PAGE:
by Renee Israel
UK gambling companies have agreed to contribute £73 million for next
year's horse racing in Britain. They have also agreed to adhere to the terms
and conditions of an annual levy system, which everybody feels is badly in need
of reform and updating.
Tough Times for UK Horse Racing
The annual levy was launched half a century back with the intention of making
sure that bookmakers contributed financially to the horse racing sport and put
up funds to generously reward owners of winning race horses. Although the
largest amount contributed so far was £100 million, the amount has been
decreasing of late because most offshore online bookmakers feel that they do not
need to contribute anything to UK's horse racing industry.
According to the annual levy deal for 2013 - 14, bookmakers are required to
contribute 10.75% of profits raked in through British horse racing. Britain's
largest bookmakers Gala Coral, William Hill, and Ladbrokes will be contributing
as much as £45 million. Betfair, the prestigious betting exchange, has agreed to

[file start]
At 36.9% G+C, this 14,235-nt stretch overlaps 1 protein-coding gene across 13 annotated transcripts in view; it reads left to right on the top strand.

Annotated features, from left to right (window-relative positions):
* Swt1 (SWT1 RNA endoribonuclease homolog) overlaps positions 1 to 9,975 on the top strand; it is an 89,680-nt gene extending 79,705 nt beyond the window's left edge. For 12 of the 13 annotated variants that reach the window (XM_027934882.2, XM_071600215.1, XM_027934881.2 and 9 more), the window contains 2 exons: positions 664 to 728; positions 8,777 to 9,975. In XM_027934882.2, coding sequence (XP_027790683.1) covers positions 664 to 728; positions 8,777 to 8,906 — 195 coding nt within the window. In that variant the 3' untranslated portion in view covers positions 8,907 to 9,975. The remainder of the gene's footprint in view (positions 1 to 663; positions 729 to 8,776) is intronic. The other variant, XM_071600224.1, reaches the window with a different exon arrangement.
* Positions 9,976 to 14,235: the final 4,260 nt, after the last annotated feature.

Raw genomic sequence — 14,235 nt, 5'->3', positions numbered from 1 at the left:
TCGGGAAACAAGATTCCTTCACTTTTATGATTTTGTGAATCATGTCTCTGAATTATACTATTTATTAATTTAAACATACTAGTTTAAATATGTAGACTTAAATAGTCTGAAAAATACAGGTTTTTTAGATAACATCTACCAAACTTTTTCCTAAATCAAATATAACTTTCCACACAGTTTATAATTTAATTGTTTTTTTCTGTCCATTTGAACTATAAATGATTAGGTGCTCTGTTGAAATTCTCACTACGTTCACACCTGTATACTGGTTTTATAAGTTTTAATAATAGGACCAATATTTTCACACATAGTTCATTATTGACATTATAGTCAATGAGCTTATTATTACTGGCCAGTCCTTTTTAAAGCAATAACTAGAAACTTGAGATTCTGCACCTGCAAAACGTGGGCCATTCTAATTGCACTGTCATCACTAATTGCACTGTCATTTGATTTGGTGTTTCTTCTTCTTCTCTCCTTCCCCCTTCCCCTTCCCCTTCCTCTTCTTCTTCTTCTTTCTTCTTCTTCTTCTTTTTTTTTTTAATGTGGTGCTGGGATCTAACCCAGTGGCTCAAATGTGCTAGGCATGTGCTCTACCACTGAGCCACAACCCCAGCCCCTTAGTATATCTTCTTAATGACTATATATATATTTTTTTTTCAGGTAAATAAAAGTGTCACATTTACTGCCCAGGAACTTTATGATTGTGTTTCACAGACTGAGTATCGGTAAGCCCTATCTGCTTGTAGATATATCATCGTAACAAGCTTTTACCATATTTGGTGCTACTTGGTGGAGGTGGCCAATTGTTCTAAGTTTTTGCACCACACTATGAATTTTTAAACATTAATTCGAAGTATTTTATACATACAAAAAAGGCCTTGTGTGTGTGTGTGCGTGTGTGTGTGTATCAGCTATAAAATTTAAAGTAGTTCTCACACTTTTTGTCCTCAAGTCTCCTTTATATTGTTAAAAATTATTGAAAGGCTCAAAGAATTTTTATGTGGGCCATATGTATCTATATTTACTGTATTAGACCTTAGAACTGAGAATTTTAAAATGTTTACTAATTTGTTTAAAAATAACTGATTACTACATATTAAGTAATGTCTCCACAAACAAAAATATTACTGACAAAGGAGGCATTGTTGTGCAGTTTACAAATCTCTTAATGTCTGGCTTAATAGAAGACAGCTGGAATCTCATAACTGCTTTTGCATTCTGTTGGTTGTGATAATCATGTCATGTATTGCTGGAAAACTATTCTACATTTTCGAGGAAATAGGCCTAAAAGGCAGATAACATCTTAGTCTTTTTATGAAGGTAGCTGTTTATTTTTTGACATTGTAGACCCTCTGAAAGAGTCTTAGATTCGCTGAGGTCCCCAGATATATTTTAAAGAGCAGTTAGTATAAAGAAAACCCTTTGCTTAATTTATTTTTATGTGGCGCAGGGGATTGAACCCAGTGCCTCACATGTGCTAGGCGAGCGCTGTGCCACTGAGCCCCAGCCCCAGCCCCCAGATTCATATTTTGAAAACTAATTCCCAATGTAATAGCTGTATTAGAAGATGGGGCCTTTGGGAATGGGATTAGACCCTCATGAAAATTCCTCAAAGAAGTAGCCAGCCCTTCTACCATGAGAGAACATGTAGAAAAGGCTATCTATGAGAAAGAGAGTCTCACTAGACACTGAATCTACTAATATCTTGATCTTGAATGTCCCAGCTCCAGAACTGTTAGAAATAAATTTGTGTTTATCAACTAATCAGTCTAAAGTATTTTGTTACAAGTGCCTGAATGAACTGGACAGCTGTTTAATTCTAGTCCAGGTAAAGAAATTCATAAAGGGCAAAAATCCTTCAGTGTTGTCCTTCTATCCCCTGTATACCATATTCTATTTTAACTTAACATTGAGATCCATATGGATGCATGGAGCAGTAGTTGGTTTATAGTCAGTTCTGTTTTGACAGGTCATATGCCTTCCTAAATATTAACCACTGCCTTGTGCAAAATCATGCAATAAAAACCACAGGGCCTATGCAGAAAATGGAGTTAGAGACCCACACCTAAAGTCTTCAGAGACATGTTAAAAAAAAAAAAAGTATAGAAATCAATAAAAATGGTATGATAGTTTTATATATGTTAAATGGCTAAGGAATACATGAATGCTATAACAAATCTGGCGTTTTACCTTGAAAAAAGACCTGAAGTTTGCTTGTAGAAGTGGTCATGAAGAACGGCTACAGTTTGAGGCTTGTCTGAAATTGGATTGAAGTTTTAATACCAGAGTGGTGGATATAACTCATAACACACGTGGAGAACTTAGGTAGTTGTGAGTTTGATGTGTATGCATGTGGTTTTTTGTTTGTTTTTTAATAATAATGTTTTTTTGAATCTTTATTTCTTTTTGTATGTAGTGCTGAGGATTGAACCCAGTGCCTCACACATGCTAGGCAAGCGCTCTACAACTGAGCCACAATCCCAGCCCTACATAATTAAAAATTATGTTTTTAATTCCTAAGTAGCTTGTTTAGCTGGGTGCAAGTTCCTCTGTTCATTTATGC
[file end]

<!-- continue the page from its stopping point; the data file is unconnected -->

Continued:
pay around £7 million and smaller betting companies will put in their own
Paul Lee, chairman of the Levy Board, said that these contributions will make
the horse racing industry more stable, as a result of which prizes can be
increased in 2013.
"We believe William Hill/GVC will probably not get close enough to
Sportingbet's price ambitions," said Jones.
Reform of the Annual Levy System
The gambling and racing industries are now mulling over shifting to the
traditional commercial model, in which bookmakers will take care of the
multi-year funding in exchange for a specific number of horse races and runners.
Horse racing is the second most popular sport in Britain. Last weekend, the
flat season came to an end with Frankel winning the Champions Stake. Although
horse owners say that things are getting tougher for them, winners are demanding
larger prizes. Government intervention will be required if an agreement
regarding the annual levy cannot be reached by October end.
Though unusual for such an agreement to be reached at short notice, the horse
racing industry considers it to be a sign of better relationship between the
racing industry and the betting industry.
Stating that flaws remain in the existing levy system, British Horseracing
Authority CEO Paul Bittar said, "We look forward to government progressing its
proposals for a long-term, enforceable replacement for the Levy in line with its